Category : Pentecost

A Prayer to begin the day from Daily Prayer

O Holy Ghost, giver of light and life, impart to us thoughts higher than our own thoughts, and prayers better than our own prayers, and powers beyond our own powers, that we may spend and be spent in the ways of love and goodness, after the perfect image of our Lord and Saviour Jesus Christ.

Daily Prayer, Eric Milner-White and G. W. Briggs, eds. (London: Penguin Books 1959 edition of the 1941 original)

Posted in Pentecost, Spirituality/Prayer

Another Prayer for the day from H. C. Cooksey

O Holy Spirit of God, Lord and Giver of life: Come into our hearts, we beseech thee; that enlightened by thy clear shining, and warmed by thine unselfish love, our souls may be revived to the worship of God, and our lives be dedicated anew to the service of our fellows: for Jesus Christ’s sake.

Posted in Pentecost, Spirituality/Prayer

(Reuters) ISIS affiliate suspected of R Catholic church massacre, Nigeria says

Nigerian security officials suspect extremists from Islamic State’s affiliate in west Africa were behind an attack on a Catholic church last weekend that killed dozens.

Forty people are now thought to have died after gunmen stormed St Francis Catholic church in Owo, Ondo State, on Sunday, and 61 survivors are still being treated in hospital, according to local authorities. The total is double an earlier estimate.

Nigeria’s National Security Council said on Thursday that the attack was the work of the Islamic State West Africa Province (Iswap) group, apparently reinforcing fears that the militants, who have been restricted to the north-east for many years, are looking to expand their influence and reach to other parts of the country. Ondo, in the south-west, has long been considered one of the safer parts of the country.

Read it all.

Posted in Liturgy, Music, Worship, Nigeria, Parish Ministry, Pentecost, Religion & Culture, Religious Freedom / Persecution, Terrorism, Violence

Annie Dillard on Pentecost

On the whole, I do not find Christians, outside of the catacombs, sufficiently sensible of conditions. Does anyone have the foggiest idea what sort of power we so blithely invoke? Or, as I suspect, does no one believe a word of it? The churches are children playing on the floor with their chemistry sets, mixing up a batch of TNT to kill a Sunday morning. It is madness to wear ladies’ straw hats and velvet hats to church we should all be wearing crash helmets. Ushers should issue life preservers and signal flares; they should lash us to our pews. For the sleeping god may wake someday and take offense, or the waking god may draw us out to where we can never return.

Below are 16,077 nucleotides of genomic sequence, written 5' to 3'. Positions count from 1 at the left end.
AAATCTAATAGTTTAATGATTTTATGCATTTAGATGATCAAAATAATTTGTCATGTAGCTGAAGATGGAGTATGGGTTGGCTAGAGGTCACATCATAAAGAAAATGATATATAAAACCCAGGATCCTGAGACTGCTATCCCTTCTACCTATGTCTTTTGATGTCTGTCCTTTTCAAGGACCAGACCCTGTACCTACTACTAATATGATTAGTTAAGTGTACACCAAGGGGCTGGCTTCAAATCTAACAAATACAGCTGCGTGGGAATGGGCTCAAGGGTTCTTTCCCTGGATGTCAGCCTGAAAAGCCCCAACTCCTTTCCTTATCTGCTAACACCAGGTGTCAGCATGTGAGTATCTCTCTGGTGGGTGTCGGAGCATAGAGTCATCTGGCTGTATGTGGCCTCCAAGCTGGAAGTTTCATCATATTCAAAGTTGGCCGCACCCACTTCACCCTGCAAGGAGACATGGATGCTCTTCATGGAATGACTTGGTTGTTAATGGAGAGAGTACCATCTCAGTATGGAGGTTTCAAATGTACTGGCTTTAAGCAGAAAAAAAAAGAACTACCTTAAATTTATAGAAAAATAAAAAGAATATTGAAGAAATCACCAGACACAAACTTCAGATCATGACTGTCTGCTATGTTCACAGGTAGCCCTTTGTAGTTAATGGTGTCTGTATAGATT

–Annie Dillard, Teaching a Stone to Talk: Expeditions and Encounters (New York, Harper Perennial ed., 1988 of 1982 original), pp. 52-53, quoted by yours truly in last Sunday’s sermon

Posted in Pentecost, Theology: Holy Spirit (Pneumatology)

Another Prayer for Pentecost from the Scottish Prayer Book

Almighty and everlasting God, who in days of old didst cause thy Word to grow mightily and to prevail: We praise and magnify thy holy name for the manifestation of thy presence in this our day, and we beseech thee to pour out thy Spirit upon the Church, that thy way may be known upon earth and thy saving health among all nations; through Jesus Christ our Lord.

Posted in Pentecost, Spirituality/Prayer

Poetry for Pentecost–Suddenly by R S Thomas

From here:

Suddenly after long silence
he has become voluble.
He addresses me from a myriad
directions with fluency
of water, the articulateness
of green leaves: and in the genes,
too, the components
of my existence. The rock,
so long speechless, is the library
of his poetry. He sings to me
in the chain-saw, writes
with the surgeon’s hand
on the skin’s parchment messages
of healing. The weather
is his mind’s turbine
driving the earth’s bulk round
and around on its remedial
journey. I have no need
to despair; as at
some second Pentecost
of a Gentile, I listen to the things
round me: weeds, stones, instruments,
the machine itself, all
speaking to me in the vernacular
of the purposes of one who is.

Posted in Pentecost, Poetry & Literature

JRR Tolkien on why the Gospel is like unto but Better than a Fairy Tale

Probably every writer making a secondary world, a fantasy, every sub-creator, wishes in some measure to be a real maker, or hopes that he is drawing on reality: hopes that the peculiar quality of this secondary world (if not all the details) are derived from Reality, or are flowing into it. If he indeed achieves a quality that can fairly be described by the dictionary definition: “inner consistency of reality,” it is difficult to conceive how this can be, if the work does not in some way partake of reality. The peculiar quality of the ”joy” in successful Fantasy can thus be explained as a sudden glimpse of the underlying reality or truth. It is not only a “consolation” for the sorrow of this world, but a satisfaction, and an answer to that question, “Is it true?” The answer to this question that I gave at first was (quite rightly): “If you have built your little world well, yes: it is true in that world.” That is enough for the artist (or the artist part of the artist). But in the “eucatastrophe” we see in a brief vision that the answer may be greater — it may be a far-off gleam or echo of evangelium in the real world. The use of this word gives a hint of my epilogue. It is a serious and dangerous matter. It is presumptuous of me to touch upon such a theme; but if by grace what I say has in any respect any validity, it is, of course, only one facet of a truth incalculably rich: finite only because the capacity of Man for whom this was done is finite.